Hugs help you feel connected to the people you care about but can also bring a host of health benefits to your mind and body.
Some experts attribute the stress reducing, health related benefits to the release of oxytocin, often referred to as the bonding hormone, love hormone, or cuddle hormone. Oxytocin is released into the blood stream but some stays in the brain influencing mood, behavior, and physiology. Oxytocin is believed to decrease stress the stress hormones cortisol and norepinephrine and known to increase the feel-good hormones such as serotonin and dopamine.
Various studies have shown some evidence that oxytocin can improve immune function and pain tolerance. Higher levels of oxytocin have shown to heal wounds faster and decrease the chance of catching colds. It also reduces depression and anxiety. Getting a good hug before entering a stressful situation could help you stay cool, calm and collected because your oxytocin levels are likely to stay elevated. You won’t know that the levels are elevated but you will still feel supported and cared about.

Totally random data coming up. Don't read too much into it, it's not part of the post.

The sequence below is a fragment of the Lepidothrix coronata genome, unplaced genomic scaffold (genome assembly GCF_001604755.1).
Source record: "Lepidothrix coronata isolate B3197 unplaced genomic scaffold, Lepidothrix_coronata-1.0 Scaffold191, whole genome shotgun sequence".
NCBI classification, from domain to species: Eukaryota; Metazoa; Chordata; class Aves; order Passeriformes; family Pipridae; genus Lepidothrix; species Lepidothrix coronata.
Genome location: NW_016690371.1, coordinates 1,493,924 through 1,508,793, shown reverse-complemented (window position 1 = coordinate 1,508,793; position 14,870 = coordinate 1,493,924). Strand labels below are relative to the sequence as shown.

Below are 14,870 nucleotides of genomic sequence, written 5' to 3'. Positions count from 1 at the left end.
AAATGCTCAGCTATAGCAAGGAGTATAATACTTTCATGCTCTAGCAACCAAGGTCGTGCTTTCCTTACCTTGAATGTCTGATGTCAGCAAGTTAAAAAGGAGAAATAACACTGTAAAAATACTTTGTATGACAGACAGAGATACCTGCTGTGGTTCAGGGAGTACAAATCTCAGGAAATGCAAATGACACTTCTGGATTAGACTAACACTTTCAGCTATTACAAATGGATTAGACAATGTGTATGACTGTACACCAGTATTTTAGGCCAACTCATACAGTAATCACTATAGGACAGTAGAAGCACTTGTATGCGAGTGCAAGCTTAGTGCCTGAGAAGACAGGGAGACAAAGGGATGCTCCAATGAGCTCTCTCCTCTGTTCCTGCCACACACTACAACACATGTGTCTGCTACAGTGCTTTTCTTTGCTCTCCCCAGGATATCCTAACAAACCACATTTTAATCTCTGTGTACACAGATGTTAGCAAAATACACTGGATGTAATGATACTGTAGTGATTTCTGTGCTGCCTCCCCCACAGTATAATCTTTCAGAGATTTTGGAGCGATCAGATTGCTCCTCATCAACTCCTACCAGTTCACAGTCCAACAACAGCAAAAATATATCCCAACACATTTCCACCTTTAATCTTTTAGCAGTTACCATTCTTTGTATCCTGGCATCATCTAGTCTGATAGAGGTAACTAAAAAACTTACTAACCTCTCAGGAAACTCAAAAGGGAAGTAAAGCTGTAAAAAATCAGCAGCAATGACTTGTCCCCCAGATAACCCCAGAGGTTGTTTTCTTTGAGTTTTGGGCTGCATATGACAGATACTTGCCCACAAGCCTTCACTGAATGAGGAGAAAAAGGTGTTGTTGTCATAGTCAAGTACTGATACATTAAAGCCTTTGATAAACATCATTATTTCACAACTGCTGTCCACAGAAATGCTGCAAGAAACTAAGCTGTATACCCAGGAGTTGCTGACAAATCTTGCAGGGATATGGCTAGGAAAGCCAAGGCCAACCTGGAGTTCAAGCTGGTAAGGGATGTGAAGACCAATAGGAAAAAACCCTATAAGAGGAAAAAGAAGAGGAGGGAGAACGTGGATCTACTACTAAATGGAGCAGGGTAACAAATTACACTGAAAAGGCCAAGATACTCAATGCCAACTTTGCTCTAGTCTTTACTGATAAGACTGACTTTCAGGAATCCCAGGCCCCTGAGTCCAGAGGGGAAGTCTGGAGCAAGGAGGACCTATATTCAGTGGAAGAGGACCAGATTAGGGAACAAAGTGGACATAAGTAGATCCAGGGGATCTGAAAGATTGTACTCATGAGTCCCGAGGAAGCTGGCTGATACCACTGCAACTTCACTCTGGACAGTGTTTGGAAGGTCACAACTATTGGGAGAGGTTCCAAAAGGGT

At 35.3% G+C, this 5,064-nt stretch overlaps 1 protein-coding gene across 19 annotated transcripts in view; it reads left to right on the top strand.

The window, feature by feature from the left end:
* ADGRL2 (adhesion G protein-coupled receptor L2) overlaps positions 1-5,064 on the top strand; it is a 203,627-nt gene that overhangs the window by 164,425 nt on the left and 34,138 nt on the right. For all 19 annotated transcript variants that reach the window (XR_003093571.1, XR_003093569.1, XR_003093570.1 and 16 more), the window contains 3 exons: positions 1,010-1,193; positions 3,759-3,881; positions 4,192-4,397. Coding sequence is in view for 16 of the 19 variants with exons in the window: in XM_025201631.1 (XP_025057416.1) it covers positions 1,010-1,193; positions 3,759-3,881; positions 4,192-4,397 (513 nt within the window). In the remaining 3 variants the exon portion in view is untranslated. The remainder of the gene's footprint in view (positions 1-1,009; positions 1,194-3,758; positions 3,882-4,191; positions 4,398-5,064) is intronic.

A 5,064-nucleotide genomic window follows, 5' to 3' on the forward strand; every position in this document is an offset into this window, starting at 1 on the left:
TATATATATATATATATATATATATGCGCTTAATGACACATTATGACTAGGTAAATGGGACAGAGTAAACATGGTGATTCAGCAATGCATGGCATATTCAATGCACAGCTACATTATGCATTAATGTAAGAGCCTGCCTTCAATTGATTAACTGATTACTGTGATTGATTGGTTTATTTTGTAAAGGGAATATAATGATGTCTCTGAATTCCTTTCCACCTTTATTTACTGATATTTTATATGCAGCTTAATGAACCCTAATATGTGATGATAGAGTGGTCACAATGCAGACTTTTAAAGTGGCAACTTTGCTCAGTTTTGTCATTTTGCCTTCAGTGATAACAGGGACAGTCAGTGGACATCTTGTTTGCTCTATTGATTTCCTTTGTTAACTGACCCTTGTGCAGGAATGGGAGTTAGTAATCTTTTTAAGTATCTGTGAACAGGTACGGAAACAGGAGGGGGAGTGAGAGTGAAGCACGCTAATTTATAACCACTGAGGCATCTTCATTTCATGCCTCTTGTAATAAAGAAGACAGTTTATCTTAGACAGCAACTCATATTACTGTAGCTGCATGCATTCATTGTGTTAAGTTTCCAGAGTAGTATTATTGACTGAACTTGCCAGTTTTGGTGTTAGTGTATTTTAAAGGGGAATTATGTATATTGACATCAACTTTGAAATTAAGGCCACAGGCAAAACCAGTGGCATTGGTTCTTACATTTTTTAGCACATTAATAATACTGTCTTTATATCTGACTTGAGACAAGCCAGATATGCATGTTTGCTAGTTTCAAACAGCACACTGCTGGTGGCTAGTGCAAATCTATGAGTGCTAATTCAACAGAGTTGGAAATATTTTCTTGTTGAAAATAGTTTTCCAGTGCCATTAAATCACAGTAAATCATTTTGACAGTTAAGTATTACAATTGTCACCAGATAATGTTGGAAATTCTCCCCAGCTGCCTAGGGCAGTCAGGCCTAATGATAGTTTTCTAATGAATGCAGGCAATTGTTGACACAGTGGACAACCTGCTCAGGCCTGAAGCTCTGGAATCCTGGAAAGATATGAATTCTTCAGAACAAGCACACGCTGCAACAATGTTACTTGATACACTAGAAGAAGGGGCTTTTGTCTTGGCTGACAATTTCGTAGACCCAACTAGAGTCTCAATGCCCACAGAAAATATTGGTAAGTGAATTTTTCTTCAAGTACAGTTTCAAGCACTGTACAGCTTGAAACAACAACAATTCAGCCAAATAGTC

Family therapist Virginia Satir said, “We need four hugs a day for survival. We need eight hugs a day for maintenance. We need twelve hugs a day for growth.” That might sound like a lot of hugs, but it seems that many hugs are better than not enough. According to the best science, we should have as many as possible if we want to reap the greatest positive effects.
Hugs can have a huge impact on child development. Hugging can improve physical growth and development as well as social and emotional development. A young child’s growth needs a lot of different sensory inputs for normal development. Skin contact, or physical touch such as hugging, is one of the most important stimulations required to grow a healthy brain and a strong body.
In Eastern European orphanages, infants are rarely handled or touched. They often spend 22 to 23 hours of the days in their cribs. Propped bottles are used to feed them, and care is given with minimal human interaction. These children often face impaired cognitive development.
When children are deprived of physical contact, their bodies stop growing despite normal intake of nutrients. These children suffer from failure-to-thrive. This growth deficiency can be improved when nurturing touches and hugs are provided. When oxytocin is released, it triggers the growth hormone.
Hugs increase trust, reduce fear, and improve the relationship. Hugging promotes a secure attachment and improves adult-child bonding.
If you want to feel better about yourself, reduce your stress, improve communication, and be happier and healthier, it seems that giving and asking for more hugs is a good place to start.